When Tool’s Powerful “Prison Sex” Video Was Banned By MTV, Then Nominated For a VMA

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Tool’s legendary full-length debut, Undertow, ushered in a new era of music. In a time when grunge reigned supreme and thrash bands began cutting their hair, the Tool brand of truly alternative metal helped keep heavy music from falling out of the public consciousness.

More than just music, the strength of the band came from an overall aesthetic of desperate pain and confusion. To this point, frontman Maynard James Keenan’s lyrical prowess was just as important as the accompanying instruments. In order to complete the devastating package, a fearless visual component was essential.

In 1992, Guitarist and art director Adam Jones worked in the art department for Hollywood blockbusters. Inspired by his time on set during movies like Terminator 2: Judgment Day, Adam sought to apply his cinematic acumen with his band.

In an interview with Revolver, Tool guitarist and art director Adam Jones explained: “When we got signed, the most important thing for us was to have creative control. We went, ‘OK, if we take less money can we have control of the music?’ And the label went, ‘Yeah, no problem!’ And we said, ‘If we take even less money can we have final say over the videos.’ And they went, ‘Sure.’”

It was an agreement that Tool’s label, Zoo Records, would both benefit greatly from and live to regret.

Tremendously inspired by the stop-motion works of the Brothers Quay, Adam Jones created the beautifully unsettling video for lead single, “Sober.” Although it proved to be the hit that brought the band mainstream attention, Zoo were wary to take what they believed to be an economic risk by repeating the process for Tool’s next video, “Prison Sex.”

“There was a lot of banging heads with the record company, because they still wanted to do things in the traditional way,” Adam recalled. “They’d go, ‘Well, if you’re not gonna be in your video, we’re not gonna pay for it.’ And we’d say, ‘What do you mean? We’re supposed to have creative control.’ It was typical, slimy shit, but in the end they gave in.”

Expectedly, “Prison Sex” caused a stir within the music industry and the public at large. Before a 1996 performance of the song in Montreal, Keenan told the crowd: “This song is about recognizing, identifying, the cycle of abuse within yourself. That’s the first step of the process: realization; identifying. The next step is to work through it. But, this song is about the first step in the process, which is recognizing.”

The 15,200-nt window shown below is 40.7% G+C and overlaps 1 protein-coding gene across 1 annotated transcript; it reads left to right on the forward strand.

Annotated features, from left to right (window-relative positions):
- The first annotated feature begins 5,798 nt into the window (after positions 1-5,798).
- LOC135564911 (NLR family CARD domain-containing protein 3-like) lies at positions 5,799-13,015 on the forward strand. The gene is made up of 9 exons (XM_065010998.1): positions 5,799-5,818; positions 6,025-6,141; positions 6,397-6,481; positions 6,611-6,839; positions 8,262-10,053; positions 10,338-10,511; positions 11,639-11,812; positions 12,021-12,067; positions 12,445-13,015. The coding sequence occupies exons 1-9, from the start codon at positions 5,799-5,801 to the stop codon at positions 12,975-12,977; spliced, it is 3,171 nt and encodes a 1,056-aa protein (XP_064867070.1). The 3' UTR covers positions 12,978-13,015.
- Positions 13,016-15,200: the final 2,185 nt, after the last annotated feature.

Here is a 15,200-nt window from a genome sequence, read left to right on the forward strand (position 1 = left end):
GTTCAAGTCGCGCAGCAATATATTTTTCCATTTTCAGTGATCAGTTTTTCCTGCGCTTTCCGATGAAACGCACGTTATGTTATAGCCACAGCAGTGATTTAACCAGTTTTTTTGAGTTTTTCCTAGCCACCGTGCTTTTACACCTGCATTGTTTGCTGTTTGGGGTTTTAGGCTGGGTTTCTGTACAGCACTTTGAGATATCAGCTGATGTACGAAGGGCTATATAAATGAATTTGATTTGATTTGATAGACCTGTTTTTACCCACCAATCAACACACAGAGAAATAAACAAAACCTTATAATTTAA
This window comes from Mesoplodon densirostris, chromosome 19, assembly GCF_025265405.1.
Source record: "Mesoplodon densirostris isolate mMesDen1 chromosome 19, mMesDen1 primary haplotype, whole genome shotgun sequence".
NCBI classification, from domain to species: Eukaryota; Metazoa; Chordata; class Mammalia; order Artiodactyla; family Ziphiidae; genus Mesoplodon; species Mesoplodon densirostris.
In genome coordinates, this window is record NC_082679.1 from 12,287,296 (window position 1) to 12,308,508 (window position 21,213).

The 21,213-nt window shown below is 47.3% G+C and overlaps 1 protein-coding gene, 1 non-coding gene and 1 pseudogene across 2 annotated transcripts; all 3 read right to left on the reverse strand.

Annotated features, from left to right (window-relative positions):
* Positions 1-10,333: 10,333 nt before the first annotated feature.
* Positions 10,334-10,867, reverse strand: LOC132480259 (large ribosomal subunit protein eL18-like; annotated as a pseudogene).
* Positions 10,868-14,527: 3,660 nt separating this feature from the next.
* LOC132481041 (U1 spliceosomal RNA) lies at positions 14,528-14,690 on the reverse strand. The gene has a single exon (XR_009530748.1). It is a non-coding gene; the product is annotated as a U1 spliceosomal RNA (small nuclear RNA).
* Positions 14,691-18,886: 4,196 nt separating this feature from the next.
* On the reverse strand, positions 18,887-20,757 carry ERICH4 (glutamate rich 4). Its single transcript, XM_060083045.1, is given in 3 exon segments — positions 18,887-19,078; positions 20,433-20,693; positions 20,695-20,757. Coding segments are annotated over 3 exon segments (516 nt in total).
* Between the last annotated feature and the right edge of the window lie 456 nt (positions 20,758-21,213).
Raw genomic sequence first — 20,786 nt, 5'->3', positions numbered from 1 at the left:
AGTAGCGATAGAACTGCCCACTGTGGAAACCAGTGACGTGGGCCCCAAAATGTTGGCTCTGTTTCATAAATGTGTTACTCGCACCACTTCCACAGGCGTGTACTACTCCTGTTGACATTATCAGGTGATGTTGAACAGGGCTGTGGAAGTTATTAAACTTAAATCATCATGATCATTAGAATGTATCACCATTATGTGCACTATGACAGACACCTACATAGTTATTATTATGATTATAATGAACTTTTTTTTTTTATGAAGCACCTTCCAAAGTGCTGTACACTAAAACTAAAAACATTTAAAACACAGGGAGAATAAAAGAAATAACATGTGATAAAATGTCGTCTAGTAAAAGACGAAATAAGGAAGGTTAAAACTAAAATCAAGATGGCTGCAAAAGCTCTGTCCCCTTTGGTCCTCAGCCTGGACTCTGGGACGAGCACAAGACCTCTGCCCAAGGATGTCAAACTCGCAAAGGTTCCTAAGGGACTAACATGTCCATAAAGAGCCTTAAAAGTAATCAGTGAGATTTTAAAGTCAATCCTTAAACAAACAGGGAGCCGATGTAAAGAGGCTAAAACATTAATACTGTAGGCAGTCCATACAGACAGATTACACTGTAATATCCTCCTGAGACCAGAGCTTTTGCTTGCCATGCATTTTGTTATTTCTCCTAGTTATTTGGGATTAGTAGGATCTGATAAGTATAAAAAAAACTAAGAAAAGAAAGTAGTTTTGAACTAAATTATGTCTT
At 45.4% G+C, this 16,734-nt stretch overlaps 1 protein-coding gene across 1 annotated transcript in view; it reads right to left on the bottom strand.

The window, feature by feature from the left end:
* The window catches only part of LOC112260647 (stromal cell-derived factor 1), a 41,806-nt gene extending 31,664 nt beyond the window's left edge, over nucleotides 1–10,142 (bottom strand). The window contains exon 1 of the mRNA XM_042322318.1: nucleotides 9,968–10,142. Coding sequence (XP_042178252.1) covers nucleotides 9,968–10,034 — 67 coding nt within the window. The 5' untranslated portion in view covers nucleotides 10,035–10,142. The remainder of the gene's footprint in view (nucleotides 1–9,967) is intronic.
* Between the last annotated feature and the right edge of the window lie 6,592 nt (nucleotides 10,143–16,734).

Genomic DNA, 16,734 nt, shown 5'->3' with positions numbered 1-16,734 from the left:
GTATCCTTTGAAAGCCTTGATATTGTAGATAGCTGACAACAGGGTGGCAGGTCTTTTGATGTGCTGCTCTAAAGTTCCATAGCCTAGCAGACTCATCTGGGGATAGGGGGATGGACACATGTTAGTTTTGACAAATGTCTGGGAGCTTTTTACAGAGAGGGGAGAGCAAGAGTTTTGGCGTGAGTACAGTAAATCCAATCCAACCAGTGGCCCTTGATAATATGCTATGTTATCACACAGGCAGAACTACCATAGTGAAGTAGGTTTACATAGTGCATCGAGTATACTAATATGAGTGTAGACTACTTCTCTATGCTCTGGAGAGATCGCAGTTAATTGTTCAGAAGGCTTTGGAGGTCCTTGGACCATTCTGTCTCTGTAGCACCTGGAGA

The lyrics boldly illustrate this sentiment, with Maynard singing: “I’ve got my hands bound, and my head down and my eyes closed, and my throat’s wide open”, before victim evolves into perpetrator with “I have found some kind of temporary sanity in this, shit, blood, and cum on my hands. I’ve come round full circle.”

When directing the “Prison Sex” video, Adam Jones sought to create an emotional depth to mirror Maynard’s psychic agony. Devoid of sex and graphic violence, his work resulted in a short film drenched in metaphor. An ominous leather clad monster keeps a doll in a cement drawer. Throughout the video, the doll is periodically terrorized by the monster with a paintbrush. In the end, the robot begins painting itself, revealing that the doll and the monster are one in the same. It is a brilliant illustration of the cycle of abuse.

The video was critically acclaimed for its profound vision and execution and received an MTV Video Music Awards nomination for Best Visual Effects. In an ironic turn of events, “Prison Sex” was banned by the network’s standards and practices department after only a handful of plays. Although not explicit, the metaphor enough proved to be too unsettling.

Ironically, the channel banned the clip after just a few plays, due to the station’s standards and practices department deeming it to be too unsettling even though it contained no blood or nudity.

Watch “Prison Sex” below:


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